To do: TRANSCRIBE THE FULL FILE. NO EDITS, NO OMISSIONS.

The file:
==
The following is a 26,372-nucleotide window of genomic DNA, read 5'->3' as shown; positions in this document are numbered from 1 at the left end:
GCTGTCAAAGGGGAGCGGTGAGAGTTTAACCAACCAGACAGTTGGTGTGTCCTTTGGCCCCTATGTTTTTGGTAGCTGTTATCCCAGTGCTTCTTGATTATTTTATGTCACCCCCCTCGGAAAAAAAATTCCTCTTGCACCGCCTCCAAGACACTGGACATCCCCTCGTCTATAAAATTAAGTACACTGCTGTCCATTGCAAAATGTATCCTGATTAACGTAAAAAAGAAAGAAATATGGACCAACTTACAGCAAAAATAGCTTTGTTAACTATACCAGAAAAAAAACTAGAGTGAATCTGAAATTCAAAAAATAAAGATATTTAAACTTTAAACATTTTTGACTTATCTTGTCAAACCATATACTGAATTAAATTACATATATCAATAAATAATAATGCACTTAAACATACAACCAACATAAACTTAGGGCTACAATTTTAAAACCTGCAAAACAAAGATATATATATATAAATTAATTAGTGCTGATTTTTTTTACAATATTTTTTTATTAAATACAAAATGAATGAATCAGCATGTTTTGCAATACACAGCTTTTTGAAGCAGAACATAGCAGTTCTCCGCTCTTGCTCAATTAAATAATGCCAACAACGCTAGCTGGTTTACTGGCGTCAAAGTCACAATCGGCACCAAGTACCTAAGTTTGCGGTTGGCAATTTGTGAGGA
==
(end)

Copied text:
The following is a 26,372-nucleotide window of genomic DNA, read 5'->3' as shown; positions in this document are numbered from 1 at the left end:
GCTGTCAAAGGGGAGCGGTGAGAGTTTAACCAACCAGACAGTTGGTGTGTCCTTTGGCCCCTATGTTTTTGGTAGCTGTTATCCCAGTGCTTCTTGATTATTTTATGTCACCCCCCTCGGAAAAAAAATTCCTCTTGCACCGCCTCCAAGACACTGGACATCCCCTCGTCTATAAAATTAAGTACACTGCTGTCCATTGCAAAATGTATCCTGATTAACGTAAAAAAGAAAGAAATATGGACCAACTTACAGCAAAAATAGCTTTGTTAACTATACCAGAAAAAAAACTAGAGTGAATCTGAAATTCAAAAAATAAAGATATTTAAACTTTAAACATTTTTGACTTATCTTGTCAAACCATATACTGAATTAAATTACATATATCAATAAATAATAATGCACTTAAACATACAACCAACATAAACTTAGGGCTACAATTTTAAAACCTGCAAAACAAAGATATATATATATAAATTAATTAGTGCTGATTTTTTTTACAATATTTTTTTATTAAATACAAAATGAATGAATCAGCATGTTTTGCAATACACAGCTTTTTGAAGCAGAACATAGCAGTTCTCCGCTCTTGCTCAATTAAATAATGCCAACAACGCTAGCTGGTTTACTGGCGTCAAAGTCACAATCGGCACCAAGTACCTAAGTTTGCGGTTGGCAATTTGTGAGGA